Navigating Change at the Core—Advancing Diversity, Equity, Inclusion, and AccessibilityJuly 23, 2020
The tragic death of George Floyd triggered worldwide social unrest over institutional racism that often overtly manifests as police violence. Young people of all ethnic and racial backgrounds came together in the streets, focused on making their future better. Their courage and energy pushed others to the street and, even more importantly, sparked a much-needed dialogue, followed by a renewed commitment to change in our places of work.
Employers saw what happened and want to overcome the challenge of ingrained inequities in our nation, communities, and workplaces. What worked in the past will not satisfy the demands of the future. Simply put, people of all backgrounds view racism as wrong and are tired of empty words. They want deliberate and meaningful actions to break down institutional barriers and they are willing to make that happen.
When an organization’s aim is high performance, it should remove all impediments to achieving that goal. Deliberately fostering diversity affords an organization more effective innovation and better decision-making to improve mission delivery for customers and stakeholders. When some members of a diverse workforce experience adverse effects of policies and practices that are ingrained in a culture built by and for the majority, those individuals cannot achieve their full potential, organizational performance is degraded, and the mission suffers. Inclusion helps the organization make thoughtful decisions to ensure policies and practices work for all. Equity ensures each member of the workforce has the adequate tools to reach full performance potential. Connected with equity, accessibility offers unbiased treatment and accommodation for workforce members with differing abilities.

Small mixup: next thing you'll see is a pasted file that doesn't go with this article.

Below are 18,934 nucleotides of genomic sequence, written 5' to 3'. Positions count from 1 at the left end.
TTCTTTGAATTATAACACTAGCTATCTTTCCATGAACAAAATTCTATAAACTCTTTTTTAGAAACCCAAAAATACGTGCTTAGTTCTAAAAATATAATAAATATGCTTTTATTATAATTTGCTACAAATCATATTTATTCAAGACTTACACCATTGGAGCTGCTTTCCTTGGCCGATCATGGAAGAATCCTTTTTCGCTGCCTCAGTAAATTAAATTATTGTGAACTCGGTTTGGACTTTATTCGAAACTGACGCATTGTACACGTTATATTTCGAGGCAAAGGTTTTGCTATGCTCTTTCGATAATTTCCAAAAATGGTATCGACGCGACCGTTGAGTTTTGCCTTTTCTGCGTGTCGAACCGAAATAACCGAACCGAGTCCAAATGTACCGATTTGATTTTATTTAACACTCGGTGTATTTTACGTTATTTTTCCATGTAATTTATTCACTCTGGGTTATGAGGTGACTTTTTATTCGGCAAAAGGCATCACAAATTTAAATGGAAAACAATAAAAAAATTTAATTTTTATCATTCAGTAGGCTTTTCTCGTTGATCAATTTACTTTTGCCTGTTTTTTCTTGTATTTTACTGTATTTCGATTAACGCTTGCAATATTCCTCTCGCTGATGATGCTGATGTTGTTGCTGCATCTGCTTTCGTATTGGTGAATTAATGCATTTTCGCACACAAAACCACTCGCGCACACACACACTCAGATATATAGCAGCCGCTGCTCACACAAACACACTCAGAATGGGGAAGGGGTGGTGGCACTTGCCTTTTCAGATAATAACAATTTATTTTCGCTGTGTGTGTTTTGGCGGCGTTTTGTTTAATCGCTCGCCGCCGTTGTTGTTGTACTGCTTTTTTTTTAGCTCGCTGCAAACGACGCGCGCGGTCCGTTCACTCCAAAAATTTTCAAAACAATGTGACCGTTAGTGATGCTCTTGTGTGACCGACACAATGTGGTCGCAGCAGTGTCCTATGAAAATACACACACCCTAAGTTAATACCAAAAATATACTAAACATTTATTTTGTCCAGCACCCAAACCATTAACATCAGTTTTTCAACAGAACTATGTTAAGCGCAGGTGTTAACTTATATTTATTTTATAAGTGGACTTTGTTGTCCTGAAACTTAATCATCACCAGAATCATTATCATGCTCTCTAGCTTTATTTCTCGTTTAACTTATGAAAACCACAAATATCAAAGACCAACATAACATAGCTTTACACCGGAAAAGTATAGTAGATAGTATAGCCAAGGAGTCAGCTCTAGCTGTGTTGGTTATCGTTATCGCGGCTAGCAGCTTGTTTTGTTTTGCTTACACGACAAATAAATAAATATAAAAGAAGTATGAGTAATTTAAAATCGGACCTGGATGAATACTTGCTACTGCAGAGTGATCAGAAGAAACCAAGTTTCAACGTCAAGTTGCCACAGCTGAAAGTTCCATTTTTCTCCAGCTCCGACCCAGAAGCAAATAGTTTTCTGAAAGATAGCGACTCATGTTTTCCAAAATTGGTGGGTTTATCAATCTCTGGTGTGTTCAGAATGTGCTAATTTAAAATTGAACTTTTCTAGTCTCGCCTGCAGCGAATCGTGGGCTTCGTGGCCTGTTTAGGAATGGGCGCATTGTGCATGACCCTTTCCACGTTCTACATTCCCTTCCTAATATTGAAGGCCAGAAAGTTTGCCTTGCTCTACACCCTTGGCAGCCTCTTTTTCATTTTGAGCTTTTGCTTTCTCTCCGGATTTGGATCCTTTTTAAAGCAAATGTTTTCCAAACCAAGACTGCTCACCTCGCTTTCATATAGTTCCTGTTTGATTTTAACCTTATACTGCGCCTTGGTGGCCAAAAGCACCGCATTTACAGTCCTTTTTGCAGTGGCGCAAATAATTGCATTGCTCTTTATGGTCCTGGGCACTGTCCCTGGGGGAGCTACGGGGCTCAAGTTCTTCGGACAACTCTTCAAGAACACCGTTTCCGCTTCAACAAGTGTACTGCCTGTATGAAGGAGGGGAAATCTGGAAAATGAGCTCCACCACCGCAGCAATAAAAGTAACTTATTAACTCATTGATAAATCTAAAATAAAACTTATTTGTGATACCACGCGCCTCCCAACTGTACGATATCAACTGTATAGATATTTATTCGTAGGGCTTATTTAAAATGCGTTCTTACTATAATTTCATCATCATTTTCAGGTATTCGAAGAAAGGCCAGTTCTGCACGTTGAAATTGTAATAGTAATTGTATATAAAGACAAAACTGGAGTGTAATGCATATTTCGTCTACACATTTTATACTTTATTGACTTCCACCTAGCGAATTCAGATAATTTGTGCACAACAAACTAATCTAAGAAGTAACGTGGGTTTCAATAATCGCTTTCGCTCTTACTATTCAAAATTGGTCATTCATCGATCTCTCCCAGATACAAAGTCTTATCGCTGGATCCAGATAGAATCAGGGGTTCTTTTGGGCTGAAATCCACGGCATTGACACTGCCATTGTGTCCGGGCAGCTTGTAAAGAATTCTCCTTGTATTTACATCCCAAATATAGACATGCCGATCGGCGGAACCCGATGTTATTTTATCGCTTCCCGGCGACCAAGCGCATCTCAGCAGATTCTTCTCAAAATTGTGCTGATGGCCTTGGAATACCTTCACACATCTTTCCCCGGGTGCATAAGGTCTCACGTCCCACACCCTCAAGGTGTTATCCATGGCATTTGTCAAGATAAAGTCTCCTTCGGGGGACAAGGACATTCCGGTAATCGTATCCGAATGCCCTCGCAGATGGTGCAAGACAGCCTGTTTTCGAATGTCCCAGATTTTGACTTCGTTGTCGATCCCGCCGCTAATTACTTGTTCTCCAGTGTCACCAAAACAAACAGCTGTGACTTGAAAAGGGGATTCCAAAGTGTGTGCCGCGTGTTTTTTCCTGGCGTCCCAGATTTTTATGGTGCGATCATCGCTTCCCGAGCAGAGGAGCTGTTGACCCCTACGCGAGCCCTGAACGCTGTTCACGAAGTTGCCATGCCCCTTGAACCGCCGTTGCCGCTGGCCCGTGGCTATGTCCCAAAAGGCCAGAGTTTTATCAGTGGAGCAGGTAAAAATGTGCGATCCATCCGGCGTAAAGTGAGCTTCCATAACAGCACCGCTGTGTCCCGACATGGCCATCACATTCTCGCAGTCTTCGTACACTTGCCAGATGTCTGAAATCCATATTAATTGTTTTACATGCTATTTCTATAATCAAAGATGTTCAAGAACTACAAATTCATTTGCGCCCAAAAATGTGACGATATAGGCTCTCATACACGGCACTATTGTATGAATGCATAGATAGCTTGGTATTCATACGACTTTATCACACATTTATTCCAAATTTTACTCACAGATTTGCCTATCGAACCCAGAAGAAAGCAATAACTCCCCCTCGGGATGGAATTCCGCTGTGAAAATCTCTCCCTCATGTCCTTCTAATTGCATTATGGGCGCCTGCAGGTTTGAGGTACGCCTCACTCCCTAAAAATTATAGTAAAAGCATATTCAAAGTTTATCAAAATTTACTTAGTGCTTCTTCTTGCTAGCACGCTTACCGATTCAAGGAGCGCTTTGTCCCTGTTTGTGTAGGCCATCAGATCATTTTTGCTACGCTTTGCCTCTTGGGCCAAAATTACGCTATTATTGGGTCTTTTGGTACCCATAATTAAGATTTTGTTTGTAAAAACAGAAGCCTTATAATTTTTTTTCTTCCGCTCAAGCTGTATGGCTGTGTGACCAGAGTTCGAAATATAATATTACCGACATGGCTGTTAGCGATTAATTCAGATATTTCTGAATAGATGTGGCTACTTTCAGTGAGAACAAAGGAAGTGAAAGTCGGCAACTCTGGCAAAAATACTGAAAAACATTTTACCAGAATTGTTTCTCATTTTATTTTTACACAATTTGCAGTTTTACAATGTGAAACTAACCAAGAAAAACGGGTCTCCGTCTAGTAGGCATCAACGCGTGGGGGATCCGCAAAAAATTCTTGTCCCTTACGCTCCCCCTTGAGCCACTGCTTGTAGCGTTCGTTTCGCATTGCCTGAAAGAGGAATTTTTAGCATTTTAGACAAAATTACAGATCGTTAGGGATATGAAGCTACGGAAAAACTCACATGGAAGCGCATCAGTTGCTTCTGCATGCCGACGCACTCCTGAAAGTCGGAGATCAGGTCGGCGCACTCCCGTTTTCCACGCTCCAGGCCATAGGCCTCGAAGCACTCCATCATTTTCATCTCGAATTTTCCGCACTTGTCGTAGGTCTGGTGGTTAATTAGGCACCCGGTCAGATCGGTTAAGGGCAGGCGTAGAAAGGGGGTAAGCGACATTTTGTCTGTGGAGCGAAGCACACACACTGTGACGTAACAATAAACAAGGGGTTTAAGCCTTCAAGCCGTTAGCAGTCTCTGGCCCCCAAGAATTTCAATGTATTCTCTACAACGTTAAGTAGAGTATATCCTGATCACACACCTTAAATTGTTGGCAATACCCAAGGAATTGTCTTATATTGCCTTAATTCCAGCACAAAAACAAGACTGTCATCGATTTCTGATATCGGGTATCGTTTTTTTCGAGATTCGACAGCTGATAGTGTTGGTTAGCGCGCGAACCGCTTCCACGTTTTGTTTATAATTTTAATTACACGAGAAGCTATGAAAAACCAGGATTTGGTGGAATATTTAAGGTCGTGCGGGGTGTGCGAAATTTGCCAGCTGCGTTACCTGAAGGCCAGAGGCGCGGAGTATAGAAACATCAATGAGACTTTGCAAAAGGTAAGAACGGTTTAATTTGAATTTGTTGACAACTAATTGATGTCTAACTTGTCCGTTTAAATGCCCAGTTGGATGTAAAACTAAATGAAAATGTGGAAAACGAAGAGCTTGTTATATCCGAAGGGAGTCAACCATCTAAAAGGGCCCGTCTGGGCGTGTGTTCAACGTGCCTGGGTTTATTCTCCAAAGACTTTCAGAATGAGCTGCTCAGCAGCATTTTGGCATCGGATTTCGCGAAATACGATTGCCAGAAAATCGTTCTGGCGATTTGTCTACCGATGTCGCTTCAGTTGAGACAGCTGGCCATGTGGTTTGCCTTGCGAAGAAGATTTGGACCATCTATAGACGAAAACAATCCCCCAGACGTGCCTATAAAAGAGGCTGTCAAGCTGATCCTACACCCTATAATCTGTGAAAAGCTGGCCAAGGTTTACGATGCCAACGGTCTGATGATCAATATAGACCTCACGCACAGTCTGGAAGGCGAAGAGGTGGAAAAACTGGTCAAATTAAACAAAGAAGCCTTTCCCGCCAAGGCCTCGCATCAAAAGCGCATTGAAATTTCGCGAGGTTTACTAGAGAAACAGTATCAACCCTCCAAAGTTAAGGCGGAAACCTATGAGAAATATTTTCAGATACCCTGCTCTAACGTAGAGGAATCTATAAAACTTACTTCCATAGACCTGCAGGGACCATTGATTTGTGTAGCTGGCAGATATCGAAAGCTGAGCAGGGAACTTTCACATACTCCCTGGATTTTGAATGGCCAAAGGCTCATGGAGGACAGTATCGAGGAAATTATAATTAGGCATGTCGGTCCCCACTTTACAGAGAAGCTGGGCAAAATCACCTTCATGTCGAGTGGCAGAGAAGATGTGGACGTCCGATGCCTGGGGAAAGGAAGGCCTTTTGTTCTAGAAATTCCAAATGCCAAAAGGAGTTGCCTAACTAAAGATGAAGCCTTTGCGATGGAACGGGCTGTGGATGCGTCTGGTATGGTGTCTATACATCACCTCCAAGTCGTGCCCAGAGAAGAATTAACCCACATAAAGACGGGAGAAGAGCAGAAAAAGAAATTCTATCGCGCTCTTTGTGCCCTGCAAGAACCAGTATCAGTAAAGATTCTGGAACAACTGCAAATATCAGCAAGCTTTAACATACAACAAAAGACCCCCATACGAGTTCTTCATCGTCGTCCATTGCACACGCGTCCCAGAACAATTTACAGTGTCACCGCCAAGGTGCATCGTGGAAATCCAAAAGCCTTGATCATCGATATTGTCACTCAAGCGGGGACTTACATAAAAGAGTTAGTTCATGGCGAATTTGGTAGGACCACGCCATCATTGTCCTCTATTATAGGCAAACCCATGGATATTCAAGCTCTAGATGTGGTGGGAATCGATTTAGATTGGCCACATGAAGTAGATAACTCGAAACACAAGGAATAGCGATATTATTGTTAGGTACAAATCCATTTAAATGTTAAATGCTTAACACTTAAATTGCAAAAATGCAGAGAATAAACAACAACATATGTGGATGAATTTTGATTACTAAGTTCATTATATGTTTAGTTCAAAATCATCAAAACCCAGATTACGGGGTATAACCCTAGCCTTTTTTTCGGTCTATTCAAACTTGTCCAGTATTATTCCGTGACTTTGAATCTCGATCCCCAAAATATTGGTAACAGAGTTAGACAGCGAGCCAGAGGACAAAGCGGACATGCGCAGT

The government, as the largest employer in the nation, represents all aspects of the nation in its workforce. As government agencies root out institutional racism and mitigate biases in their organizations, LMI offers the following perspective for improving the DEIA environment and optimizing performance.
Policies must be clearly written and widely communicated by leaders.
Every member of the workforce should know the leader’s stance and approach to DEIA. Clear policies should be distributed and reinforced throughout the organization.
A system of accountability, anchored in performance management, is essential.
A popular saying in management is “what gets managed and measured gets done.” The performance management function most effectively communicates accountability. Organizations set standards, observe and evaluate performance against these standards, and correct subpar performance.